When teachers take the lead
This October, we’re celebrating Chicago’s school leaders and all they do for their students, teachers, staff and school communities. We’re sharing stories from teachers about their principals on our blog all month long.
It’s no surprise: Research indicates that a strong school climate and culture leads to increased student achievement and sense of belonging. At Budlong Elementary, where I am a middle school diverse learning teacher, we actively celebrate the differences of our students and provide an inclusive environment in which all of our students feel safe, feel welcomed and thrive. This could not be possible without the leadership of Principal Naomi Nakayama.
Principal Nakayama’s greatest strengths are helping teachers think creatively when problem-solving and encouraging teachers to take the lead with our ideas. This has helped us build trust and work more collaboratively within our building. When our staff culture is healthy, our entire school community benefits.
For example, I remember sitting in Principal Nakayama’s office during her first year at Budlong and talking about how my diverse learning students felt isolated from their fellow classmates because they had classes in the resource room. My students said that they felt “weird” and “different” from their peers, as if it were a bad thing to be different. They didn’t feel included in our school’s community.
Principal Nakayama listened to my concerns, and we brainstormed ways to push for a more inclusive environment. She supported me as I integrated my students into more extracurriculars, clubs and general education classroom settings. Working with other teachers to incorporate inclusion helped me build stronger relationships with my colleagues; not only were students feeling less isolated, teachers were as well. This was a huge step in my professional — and personal — growth toward leading in my school community.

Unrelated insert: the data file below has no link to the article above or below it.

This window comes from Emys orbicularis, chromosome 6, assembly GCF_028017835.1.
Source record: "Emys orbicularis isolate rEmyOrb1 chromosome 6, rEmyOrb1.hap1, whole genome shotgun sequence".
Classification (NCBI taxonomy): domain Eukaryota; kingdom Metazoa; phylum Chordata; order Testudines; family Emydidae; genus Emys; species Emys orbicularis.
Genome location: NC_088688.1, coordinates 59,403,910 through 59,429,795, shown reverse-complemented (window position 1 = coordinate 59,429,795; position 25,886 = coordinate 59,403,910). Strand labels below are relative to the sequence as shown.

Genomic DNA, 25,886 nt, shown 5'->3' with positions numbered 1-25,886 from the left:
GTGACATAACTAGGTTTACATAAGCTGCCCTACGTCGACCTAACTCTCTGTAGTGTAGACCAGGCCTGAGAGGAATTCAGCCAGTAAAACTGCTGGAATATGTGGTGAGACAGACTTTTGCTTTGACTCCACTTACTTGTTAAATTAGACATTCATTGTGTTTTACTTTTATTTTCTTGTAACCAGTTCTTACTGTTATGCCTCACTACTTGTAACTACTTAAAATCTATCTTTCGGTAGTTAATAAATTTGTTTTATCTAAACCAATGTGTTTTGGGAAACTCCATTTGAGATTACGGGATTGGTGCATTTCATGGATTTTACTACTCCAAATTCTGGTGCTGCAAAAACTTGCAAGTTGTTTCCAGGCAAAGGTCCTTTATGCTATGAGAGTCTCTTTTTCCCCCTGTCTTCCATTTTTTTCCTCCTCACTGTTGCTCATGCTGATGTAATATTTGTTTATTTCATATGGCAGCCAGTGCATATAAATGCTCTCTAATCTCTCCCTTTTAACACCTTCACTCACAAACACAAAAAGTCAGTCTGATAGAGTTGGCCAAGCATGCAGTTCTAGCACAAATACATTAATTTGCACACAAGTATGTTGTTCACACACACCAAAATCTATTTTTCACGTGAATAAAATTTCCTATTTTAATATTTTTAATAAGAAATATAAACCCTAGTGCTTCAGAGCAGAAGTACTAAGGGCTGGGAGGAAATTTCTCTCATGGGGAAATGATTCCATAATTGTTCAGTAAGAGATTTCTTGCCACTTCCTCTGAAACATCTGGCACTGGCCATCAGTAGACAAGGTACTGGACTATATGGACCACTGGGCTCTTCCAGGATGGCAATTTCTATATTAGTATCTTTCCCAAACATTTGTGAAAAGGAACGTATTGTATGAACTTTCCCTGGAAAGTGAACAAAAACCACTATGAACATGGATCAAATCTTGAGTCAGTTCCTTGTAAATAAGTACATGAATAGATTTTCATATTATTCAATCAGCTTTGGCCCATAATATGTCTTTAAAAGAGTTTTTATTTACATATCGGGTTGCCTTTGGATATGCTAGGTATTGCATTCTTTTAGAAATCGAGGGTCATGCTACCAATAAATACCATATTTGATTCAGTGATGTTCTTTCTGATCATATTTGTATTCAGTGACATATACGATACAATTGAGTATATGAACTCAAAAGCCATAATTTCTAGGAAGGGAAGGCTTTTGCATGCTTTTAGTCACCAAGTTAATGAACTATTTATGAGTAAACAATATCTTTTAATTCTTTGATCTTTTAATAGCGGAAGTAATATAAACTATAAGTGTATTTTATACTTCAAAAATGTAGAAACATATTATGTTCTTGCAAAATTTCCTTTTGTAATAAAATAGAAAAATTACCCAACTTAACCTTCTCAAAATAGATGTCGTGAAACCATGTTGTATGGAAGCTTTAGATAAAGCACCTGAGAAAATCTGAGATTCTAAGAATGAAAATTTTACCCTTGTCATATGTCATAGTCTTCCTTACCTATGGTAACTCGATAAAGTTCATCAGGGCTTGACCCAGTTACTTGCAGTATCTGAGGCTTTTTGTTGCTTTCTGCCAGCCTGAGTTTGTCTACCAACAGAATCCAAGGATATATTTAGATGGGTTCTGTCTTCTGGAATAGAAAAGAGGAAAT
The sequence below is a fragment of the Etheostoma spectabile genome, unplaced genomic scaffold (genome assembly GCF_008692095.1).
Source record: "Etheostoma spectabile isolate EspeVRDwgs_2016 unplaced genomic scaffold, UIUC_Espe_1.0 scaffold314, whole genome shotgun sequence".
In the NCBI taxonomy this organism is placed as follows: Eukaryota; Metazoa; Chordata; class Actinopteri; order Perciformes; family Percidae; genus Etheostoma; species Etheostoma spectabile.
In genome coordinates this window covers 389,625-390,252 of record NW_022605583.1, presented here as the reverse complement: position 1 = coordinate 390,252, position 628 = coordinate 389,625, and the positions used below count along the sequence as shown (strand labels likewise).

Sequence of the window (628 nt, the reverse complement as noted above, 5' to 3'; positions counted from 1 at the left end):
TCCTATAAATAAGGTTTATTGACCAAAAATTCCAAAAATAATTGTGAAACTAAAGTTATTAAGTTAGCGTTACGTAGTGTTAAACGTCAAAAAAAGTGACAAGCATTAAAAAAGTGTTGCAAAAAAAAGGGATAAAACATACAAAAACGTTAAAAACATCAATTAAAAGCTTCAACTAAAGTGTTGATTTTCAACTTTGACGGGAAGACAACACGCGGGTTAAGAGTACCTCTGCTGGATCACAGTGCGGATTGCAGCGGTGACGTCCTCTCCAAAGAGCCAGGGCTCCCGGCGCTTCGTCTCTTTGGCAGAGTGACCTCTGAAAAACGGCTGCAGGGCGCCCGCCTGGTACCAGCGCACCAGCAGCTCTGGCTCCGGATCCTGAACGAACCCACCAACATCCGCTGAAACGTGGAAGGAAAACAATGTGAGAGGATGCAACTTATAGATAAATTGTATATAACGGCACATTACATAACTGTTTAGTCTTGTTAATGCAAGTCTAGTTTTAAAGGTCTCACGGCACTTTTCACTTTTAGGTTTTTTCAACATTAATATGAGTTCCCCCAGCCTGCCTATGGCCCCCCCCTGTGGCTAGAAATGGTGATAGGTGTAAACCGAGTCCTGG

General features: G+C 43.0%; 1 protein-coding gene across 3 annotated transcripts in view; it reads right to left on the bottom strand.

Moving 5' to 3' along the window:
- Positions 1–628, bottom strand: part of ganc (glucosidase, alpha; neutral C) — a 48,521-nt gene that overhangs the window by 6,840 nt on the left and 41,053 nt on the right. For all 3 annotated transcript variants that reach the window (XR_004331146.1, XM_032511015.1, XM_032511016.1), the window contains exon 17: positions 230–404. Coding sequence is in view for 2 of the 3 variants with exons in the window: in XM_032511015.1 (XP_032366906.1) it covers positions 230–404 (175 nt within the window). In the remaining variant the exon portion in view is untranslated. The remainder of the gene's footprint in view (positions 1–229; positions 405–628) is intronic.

Over the years, Principal Nakayama has continued to push our entire staff. I have had the opportunity to help write grants (including the application to The Fund’s Summer Design Program), lead staff professional development sessions, hold an after-school club, and collaborate with my general education co-teacher to incorporate more culturally relevant stories into our curriculum. I have developed new strengths and confidence with each new opportunity.
In 2017, I led my first schoolwide initiative. I approached Principal Nakayama about an idea I had to celebrate the differences of our students. This was around the time of the bigotry and violence in Charlottesville, Virginia. Our staff sought a more deliberate way to counteract stereotypes and develop our students as global citizens. We came up with a slogan centered around the ideals of developing relationships and celebrating diversity: Be Budlong Beautiful.
While we cannot always control what happens outside the walls of our school, we can incorporate ways to remind students every day that being different is unique and beautiful. Principal Nakayama walked me through the necessary steps for implementing Be Budlong Beautiful and coached me on presenting to my colleagues. She trusted me to take the lead and because of that, our students continue to feel safe, feel welcomed and thrive.
Artemis Kolovos is a middle school Diverse Learning teacher at Lyman A. Budlong Elementary School in Chicago and an E4E-Chicago member.